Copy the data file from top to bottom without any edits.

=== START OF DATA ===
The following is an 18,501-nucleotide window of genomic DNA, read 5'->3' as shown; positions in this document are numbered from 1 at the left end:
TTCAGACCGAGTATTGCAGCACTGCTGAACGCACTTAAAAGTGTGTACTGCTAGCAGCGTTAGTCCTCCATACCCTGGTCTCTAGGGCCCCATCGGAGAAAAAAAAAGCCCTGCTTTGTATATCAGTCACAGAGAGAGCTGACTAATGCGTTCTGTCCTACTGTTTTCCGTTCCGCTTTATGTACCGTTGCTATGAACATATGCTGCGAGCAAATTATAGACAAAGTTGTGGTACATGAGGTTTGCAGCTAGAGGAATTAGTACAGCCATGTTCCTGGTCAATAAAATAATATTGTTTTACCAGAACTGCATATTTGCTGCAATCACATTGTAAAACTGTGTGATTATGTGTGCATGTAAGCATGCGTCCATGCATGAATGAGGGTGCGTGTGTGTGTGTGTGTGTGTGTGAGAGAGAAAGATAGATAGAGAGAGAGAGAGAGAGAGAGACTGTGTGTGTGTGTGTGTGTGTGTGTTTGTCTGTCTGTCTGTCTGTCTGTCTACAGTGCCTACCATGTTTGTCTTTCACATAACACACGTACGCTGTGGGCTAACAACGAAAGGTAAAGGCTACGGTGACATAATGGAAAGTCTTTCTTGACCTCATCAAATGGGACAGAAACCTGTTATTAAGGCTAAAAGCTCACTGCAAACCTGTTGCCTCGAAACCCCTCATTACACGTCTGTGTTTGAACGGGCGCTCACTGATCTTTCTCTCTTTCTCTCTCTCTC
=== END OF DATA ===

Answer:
The following is an 18,501-nucleotide window of genomic DNA, read 5'->3' as shown; positions in this document are numbered from 1 at the left end:
TTCAGACCGAGTATTGCAGCACTGCTGAACGCACTTAAAAGTGTGTACTGCTAGCAGCGTTAGTCCTCCATACCCTGGTCTCTAGGGCCCCATCGGAGAAAAAAAAAGCCCTGCTTTGTATATCAGTCACAGAGAGAGCTGACTAATGCGTTCTGTCCTACTGTTTTCCGTTCCGCTTTATGTACCGTTGCTATGAACATATGCTGCGAGCAAATTATAGACAAAGTTGTGGTACATGAGGTTTGCAGCTAGAGGAATTAGTACAGCCATGTTCCTGGTCAATAAAATAATATTGTTTTACCAGAACTGCATATTTGCTGCAATCACATTGTAAAACTGTGTGATTATGTGTGCATGTAAGCATGCGTCCATGCATGAATGAGGGTGCGTGTGTGTGTGTGTGTGTGTGTGAGAGAGAAAGATAGATAGAGAGAGAGAGAGAGAGAGAGACTGTGTGTGTGTGTGTGTGTGTGTGTTTGTCTGTCTGTCTGTCTGTCTGTCTACAGTGCCTACCATGTTTGTCTTTCACATAACACACGTACGCTGTGGGCTAACAACGAAAGGTAAAGGCTACGGTGACATAATGGAAAGTCTTTCTTGACCTCATCAAATGGGACAGAAACCTGTTATTAAGGCTAAAAGCTCACTGCAAACCTGTTGCCTCGAAACCCCTCATTACACGTCTGTGTTTGAACGGGCGCTCACTGATCTTTCTCTCTTTCTCTCTCTCTC